Photo: Dominic Alves/Creative Commons.
Greenpeace is on a roll in Argentina. After celebrating the agreement to make powerful companies take back toxic waste, they are now cheering after the approval of a new law to protect glaciers from mining operations.
Not without exceptional pressure from mining lobbies and after a heated discussion in the chamber, the rule approved by the Argentine Senate a few days ago will give new budgets for environmental protection, create an inventory of the country's glaciers and will prohibit projects that alter or destroy these amazing natural systems.The law was at the center of a heated political debate during the past weeks, since there were two different projects that could be approved and two positions between legislators.
As Pagina 12 points out, on one side, a group defended the protection of glaciers to preserve the access of water as a human right; on the other, provinces (mainly the ones with powerful mining industries) claimed that the law is unconstitutional in preventing them to manage their natural resources.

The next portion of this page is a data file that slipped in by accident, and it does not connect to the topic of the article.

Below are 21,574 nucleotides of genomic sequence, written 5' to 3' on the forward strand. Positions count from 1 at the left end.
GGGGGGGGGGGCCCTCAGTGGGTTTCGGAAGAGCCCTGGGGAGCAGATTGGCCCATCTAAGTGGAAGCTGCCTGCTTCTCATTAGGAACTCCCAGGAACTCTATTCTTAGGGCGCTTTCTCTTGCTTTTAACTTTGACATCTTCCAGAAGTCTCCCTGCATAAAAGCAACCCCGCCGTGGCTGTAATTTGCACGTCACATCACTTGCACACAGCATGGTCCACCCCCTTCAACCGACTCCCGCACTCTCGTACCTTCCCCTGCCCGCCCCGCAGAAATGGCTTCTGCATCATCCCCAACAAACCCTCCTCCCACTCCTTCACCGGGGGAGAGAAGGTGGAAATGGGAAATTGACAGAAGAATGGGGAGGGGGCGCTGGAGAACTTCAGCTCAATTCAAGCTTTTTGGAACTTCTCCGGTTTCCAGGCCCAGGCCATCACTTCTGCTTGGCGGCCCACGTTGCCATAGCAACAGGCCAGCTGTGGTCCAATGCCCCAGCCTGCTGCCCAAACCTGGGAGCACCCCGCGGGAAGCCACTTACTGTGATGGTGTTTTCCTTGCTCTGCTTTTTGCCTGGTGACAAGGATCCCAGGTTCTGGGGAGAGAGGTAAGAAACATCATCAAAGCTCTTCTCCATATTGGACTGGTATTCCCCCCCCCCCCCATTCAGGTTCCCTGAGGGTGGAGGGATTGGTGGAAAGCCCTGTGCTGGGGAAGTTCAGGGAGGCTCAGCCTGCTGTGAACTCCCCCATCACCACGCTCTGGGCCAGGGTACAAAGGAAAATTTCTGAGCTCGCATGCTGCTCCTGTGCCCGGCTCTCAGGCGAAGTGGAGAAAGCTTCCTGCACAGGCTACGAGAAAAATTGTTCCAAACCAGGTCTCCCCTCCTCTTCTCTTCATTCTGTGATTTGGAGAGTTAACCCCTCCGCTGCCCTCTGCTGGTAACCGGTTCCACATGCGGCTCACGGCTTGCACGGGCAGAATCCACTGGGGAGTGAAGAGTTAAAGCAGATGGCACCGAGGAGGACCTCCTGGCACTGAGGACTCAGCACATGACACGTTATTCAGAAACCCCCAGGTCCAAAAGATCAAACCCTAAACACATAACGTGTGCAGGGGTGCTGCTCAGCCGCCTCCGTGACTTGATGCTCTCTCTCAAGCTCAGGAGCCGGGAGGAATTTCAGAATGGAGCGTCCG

But the law was approved anyway, which was celebrated by environmental groups. Newspaper La Nacion resumes the main points:
-Minimum budgets: The law establishes minimum budgets that will have to be destined to the protection of glaciers and their surrounding areas;
-Inventory: A governmental organism will have to make a National Glacier Inventory, which will determine which areas are under the law;
-Reduction of mining operations: Infrastructure work that alters or destroys glaciers will be prohibited in protected areas.
-Surrounding areas: The protection goes far to safeguard also periglacial areas from mining and oil extracting practices.
-Environmental impact studies: All activities that are not prohibited by law will also have to go through an environmental impact to ensure they will not alter glaciers. This is also required for projects that are already being developed, and in case damage is detected they can be stopped.
It's funny that the law was approved again after it was vetoed by Argentine president Cristina Fernandez in 2008, but it's not such a surprise considering the veto caused a controversial revolt for the president. It's definitely a win anyway, especially considering how devastating mining operations can be.
The number, volume and area of glaciers in Argentina is uncertain, which is why the inventory will improve the information regarding these important natural resources.
More Environmental Legislation News:
China's New Renewable Energy Law Should Be A Wake Up Call For US
California's 'Controversial' Climate Law Supported by Overwhelming Majority
Brazil Signs Into Law Bill to Cut CO2 Emissions 39%
Green Roofs Now Required by Law in Copenhagen